Friends who are with us in the deep things of the Spirit.

Now sometimes you will find all these types of friends in one person, but it's more likely that you need to cultivate multiple friendships, at different levels of intimacy, for this. We are meant to live in community, after all, though it is hard because of sin.

( based these thoughts on an article by Ike Reighard. He's writing about pastors, but I believe the same is true for all Bible teachers. )

Tuesday, July 03, 2007

Obey God -- and Don't Burn Out

Lynne Baab gives us some terrific ideas for what to do differently on a Sabbath rest day -- to recognize that God is the creator (Ex 20:11) and He is our Redeemer (Deut 5:15).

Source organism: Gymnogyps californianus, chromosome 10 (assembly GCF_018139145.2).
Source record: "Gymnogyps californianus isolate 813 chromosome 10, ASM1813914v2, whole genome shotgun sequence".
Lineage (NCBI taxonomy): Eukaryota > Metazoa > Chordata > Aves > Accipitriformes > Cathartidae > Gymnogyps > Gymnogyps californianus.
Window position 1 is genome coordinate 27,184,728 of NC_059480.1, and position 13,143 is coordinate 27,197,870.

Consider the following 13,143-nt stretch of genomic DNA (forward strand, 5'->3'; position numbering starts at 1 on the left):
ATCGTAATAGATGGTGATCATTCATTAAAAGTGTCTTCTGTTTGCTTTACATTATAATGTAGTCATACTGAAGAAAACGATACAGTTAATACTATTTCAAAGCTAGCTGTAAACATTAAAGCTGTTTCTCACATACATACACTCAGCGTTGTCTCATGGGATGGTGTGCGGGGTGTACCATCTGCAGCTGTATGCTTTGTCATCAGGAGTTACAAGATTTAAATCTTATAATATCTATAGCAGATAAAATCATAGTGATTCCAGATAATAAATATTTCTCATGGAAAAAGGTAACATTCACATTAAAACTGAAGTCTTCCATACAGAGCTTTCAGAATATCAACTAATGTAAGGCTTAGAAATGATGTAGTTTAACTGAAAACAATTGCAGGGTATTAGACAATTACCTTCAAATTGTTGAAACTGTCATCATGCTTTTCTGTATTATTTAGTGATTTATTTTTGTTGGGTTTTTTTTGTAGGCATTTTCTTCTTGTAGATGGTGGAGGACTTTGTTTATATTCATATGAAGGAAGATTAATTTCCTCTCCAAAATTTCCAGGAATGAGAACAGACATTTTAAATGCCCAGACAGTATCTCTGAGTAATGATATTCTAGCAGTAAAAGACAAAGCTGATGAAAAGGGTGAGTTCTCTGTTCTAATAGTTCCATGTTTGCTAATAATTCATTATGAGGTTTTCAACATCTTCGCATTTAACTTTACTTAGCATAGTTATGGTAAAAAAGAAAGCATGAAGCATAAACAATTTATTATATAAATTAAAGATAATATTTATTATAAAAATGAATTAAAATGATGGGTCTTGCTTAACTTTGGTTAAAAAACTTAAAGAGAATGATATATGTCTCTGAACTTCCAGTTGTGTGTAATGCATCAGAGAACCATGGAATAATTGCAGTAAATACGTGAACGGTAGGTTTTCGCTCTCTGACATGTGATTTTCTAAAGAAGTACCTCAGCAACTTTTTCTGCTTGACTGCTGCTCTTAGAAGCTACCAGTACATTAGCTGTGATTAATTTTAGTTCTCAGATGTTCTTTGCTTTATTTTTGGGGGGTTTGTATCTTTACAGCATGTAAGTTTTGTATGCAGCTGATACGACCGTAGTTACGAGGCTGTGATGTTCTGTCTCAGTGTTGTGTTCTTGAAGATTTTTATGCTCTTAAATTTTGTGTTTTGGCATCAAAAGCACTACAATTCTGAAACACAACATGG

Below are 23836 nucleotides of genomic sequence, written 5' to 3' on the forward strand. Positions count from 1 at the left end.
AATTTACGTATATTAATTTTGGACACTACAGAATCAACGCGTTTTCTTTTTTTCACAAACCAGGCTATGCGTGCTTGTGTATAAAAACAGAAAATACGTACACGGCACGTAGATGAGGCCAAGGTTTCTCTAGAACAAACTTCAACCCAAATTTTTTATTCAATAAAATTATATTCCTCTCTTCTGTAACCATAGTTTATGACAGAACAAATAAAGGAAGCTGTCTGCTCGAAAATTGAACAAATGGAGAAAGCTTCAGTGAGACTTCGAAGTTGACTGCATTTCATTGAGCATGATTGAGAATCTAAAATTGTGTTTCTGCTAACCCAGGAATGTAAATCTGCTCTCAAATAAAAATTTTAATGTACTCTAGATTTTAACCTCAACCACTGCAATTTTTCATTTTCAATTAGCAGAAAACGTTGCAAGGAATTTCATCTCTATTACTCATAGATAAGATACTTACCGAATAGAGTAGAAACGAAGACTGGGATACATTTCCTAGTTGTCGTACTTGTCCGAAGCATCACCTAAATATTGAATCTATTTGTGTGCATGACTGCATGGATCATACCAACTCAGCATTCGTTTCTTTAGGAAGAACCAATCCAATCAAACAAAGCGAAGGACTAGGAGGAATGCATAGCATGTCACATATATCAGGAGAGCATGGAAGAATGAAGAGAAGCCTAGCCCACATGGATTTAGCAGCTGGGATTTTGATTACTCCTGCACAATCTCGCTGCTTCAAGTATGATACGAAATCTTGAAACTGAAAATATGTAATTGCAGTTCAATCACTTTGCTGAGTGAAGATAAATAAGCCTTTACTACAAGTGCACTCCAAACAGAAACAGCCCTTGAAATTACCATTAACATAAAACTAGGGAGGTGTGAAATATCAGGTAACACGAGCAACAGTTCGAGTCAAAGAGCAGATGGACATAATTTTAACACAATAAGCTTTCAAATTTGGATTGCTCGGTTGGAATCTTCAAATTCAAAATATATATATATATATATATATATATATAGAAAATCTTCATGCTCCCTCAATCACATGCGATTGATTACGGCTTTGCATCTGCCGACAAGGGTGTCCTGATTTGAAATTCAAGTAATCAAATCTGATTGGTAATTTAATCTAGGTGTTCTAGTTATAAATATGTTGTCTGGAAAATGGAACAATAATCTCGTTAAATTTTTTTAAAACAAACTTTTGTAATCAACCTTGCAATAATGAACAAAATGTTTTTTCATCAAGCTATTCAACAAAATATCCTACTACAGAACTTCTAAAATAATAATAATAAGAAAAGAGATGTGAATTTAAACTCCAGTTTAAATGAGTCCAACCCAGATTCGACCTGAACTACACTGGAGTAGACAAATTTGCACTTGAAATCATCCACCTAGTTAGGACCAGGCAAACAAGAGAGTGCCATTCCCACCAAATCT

I've noticed that some teachers are burning out. Follow God's prescription (meaning, obey God's command!), get the Sabbath rest you need. Read the whole article for some creative ideas.

Monday, July 02, 2007

Good Feedback on Hebrew and Greek Videos

I'm grateful to hear that people are learning a lot through the Hebrew and Greek word study videos I published last week. Pastor Thomas Carter writes:

"It's a huge Blessings is the best way I can put it. Thank You immensely."

I encourage you to check them out now and learn this critical skill by watching over my shoulder, in less than an hour.
Thinking Big, Daring Dreams

Darryl Wilson encourages us to set big growth goals for Sunday School.

I challenge you to set two kinds of growth goals for your teaching environment:

1. Reach more people. How many more will you ask God to send to join your Bible study, Sunday School class, or small group?

2. Develop maturity. What's the next step look like for individuals and for the whole group to grow in the grace and knowledge of our Lord Jesus Christ?

Remember, you and I are serving a Lord who can do "more than we ask or imagine" (Eph 3:20).